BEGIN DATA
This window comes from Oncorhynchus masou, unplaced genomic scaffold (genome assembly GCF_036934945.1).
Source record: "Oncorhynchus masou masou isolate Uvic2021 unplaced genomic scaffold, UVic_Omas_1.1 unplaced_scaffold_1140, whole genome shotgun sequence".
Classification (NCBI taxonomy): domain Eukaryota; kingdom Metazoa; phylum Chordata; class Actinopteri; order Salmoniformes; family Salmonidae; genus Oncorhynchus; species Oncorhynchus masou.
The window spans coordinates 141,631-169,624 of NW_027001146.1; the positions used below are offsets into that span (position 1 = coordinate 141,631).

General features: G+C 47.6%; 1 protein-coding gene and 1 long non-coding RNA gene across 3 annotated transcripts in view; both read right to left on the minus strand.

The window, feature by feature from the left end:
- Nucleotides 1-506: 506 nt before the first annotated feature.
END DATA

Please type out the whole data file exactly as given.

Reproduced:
This window comes from Oncorhynchus masou, unplaced genomic scaffold (genome assembly GCF_036934945.1).
Source record: "Oncorhynchus masou masou isolate Uvic2021 unplaced genomic scaffold, UVic_Omas_1.1 unplaced_scaffold_1140, whole genome shotgun sequence".
Classification (NCBI taxonomy): domain Eukaryota; kingdom Metazoa; phylum Chordata; class Actinopteri; order Salmoniformes; family Salmonidae; genus Oncorhynchus; species Oncorhynchus masou.
The window spans coordinates 141,631-169,624 of NW_027001146.1; the positions used below are offsets into that span (position 1 = coordinate 141,631).

General features: G+C 47.6%; 1 protein-coding gene and 1 long non-coding RNA gene across 3 annotated transcripts in view; both read right to left on the minus strand.

The window, feature by feature from the left end:
- Nucleotides 1-506: 506 nt before the first annotated feature.